Dose-Response Relations of Total and Leisure-Time Physical Activity to Risk of Heart Failure: A Prospective Cohort Study

Study Questions:

Is increased physical activity associated with a reduced risk for heart failure?


Data from the Swedish National March Cohort were used for the present analysis. This cohort was formed in 1997 by the Swedish Cancer Society and included residents from 3,600 Swedish cities and villages. Participants completed a 32-page questionnaire, which included items on physical activity, diet, medical history, and lifestyle factors. A total of 43,880 participants completed the questionnaire. Those with a history of heart failure or with missing information were excluded. The exposure of interest was leisure time physical activity. Heart failure outcome was assessed through linkage of participants with hospital discharge diagnoses. Follow-up was conducted from October 1997 to December 2010.


A total of 39,805 participants were included in the present analysis, of which 1,545 (3.9%) experienced an index hospitalization for heart failure during the follow-up period. Median leisure time physical activity was 2.6 METs/day. Higher levels of leisure-time physical activity were associated with lower risk of heart failure (of any cause). Those in the fifth quintile of leisure time physical activity compared to those in the first quintile had a hazard ratio (HR) of 0.54 (95% confidence interval [CI], 0.44-0.66) for heart failure. High total daily physical activity level was associated with lower risk of heart failure, although the effect was less pronounced than for leisure-time physical activity (total effect HR, 0.81; 95% CI, 0.69-0.95; fifth vs. first quintile).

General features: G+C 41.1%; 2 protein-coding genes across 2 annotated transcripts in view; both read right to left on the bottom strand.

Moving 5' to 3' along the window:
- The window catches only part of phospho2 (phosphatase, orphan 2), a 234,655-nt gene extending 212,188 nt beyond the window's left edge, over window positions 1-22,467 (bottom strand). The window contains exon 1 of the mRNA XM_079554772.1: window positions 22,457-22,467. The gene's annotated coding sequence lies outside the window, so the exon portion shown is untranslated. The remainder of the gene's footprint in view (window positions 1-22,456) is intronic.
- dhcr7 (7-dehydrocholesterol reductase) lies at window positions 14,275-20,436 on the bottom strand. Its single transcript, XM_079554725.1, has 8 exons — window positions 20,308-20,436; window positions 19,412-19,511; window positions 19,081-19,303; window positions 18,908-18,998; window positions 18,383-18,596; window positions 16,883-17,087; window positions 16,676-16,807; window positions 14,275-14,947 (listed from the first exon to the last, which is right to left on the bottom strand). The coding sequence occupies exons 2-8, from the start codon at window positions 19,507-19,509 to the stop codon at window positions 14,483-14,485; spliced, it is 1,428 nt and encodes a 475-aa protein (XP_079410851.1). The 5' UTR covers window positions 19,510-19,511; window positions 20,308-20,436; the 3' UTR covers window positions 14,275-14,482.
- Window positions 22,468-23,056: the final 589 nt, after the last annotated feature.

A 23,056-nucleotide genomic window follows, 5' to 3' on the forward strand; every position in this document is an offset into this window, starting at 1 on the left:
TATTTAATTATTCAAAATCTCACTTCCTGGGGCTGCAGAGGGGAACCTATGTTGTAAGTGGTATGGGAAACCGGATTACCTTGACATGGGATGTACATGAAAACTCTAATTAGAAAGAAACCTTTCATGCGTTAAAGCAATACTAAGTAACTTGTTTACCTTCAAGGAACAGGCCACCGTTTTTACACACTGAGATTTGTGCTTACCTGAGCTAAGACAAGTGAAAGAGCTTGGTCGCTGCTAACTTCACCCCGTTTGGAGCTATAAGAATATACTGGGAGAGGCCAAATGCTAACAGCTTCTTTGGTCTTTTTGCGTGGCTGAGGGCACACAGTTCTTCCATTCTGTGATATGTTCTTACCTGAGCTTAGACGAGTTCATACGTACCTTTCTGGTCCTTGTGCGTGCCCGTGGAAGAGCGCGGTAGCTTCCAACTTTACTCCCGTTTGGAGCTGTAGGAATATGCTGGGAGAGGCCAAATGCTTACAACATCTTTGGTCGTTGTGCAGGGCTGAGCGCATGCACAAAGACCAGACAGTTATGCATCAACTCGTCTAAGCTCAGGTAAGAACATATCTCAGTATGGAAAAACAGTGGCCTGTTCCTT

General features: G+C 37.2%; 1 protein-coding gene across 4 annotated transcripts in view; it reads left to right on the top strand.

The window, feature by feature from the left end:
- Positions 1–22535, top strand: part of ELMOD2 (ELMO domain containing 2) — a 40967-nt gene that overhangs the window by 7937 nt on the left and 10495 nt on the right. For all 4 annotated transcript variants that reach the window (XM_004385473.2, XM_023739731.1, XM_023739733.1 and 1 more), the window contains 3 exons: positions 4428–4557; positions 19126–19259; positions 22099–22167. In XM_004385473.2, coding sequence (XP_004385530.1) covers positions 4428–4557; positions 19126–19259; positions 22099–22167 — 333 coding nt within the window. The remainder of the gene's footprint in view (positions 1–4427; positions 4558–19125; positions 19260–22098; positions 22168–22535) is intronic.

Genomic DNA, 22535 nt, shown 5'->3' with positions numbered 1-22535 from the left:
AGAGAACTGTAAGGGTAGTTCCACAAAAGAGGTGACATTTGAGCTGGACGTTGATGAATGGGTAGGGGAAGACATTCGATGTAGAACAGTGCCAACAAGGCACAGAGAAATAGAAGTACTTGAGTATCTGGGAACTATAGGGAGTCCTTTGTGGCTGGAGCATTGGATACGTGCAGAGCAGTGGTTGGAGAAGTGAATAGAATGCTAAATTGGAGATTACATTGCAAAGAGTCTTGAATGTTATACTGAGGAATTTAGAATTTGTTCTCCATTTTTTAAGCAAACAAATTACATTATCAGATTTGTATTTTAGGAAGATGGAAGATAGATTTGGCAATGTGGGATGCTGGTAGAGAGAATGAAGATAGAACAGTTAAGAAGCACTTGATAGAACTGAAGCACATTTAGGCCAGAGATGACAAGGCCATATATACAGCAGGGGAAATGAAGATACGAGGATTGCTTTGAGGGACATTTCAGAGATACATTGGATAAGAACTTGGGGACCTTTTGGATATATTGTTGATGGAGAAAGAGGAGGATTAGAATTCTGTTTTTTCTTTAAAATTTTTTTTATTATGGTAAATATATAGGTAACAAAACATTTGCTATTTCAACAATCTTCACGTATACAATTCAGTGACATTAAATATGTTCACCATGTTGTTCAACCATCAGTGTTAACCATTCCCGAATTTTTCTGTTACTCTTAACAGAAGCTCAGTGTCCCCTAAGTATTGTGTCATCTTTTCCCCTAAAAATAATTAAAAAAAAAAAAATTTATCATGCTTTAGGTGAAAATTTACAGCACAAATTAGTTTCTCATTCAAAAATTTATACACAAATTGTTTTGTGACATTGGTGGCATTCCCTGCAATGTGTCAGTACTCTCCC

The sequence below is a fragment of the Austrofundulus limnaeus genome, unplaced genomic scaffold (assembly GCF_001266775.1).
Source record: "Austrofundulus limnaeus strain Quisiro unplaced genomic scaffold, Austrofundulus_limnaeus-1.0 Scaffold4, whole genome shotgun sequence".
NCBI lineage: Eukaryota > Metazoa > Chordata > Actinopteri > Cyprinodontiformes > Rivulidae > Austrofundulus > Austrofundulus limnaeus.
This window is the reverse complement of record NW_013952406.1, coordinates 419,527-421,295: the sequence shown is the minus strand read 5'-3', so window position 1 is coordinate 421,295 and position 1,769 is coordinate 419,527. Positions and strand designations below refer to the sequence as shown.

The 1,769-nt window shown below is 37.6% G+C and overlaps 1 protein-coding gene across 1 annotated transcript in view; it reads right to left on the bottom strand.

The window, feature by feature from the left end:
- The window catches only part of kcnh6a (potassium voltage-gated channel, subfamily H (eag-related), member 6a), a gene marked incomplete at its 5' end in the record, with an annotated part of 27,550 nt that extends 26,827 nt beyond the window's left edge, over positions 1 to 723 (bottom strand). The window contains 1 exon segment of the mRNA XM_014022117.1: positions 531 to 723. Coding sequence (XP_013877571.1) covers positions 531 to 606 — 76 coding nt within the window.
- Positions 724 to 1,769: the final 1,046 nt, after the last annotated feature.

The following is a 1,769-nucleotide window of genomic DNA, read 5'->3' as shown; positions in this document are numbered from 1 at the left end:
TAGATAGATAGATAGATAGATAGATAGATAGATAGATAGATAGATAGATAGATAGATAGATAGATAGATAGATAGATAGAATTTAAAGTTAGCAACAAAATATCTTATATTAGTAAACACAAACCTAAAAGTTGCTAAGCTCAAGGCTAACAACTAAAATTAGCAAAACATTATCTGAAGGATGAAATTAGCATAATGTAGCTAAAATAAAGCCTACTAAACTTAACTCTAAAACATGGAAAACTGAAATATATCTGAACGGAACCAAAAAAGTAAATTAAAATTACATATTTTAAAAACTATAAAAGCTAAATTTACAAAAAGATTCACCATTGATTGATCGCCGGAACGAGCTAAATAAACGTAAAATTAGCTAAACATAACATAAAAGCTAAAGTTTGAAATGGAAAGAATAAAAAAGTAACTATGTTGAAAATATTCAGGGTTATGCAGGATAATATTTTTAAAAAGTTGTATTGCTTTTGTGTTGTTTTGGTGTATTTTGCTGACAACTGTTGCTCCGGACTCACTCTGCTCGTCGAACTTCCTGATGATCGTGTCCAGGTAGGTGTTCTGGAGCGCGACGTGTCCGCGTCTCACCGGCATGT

The investigators concluded that leisure-time physical activity appears to be inversely associated with risk for heart failure, in a dose-response fashion.


These data support the benefits of regular physical activity for reducing risk of cardiovascular disease outcomes, including heart failure. In particular, leisure time physical activity is recommended based on these data. Understanding the mechanisms for this benefit is warranted.

Clinical Topics: Diabetes and Cardiometabolic Disease, Heart Failure and Cardiomyopathies, Prevention, Acute Heart Failure, Diet, Exercise

Keywords: Neoplasms, Life Style, Exercise, Heart Failure, Leisure Activities, Diet, Questionnaires

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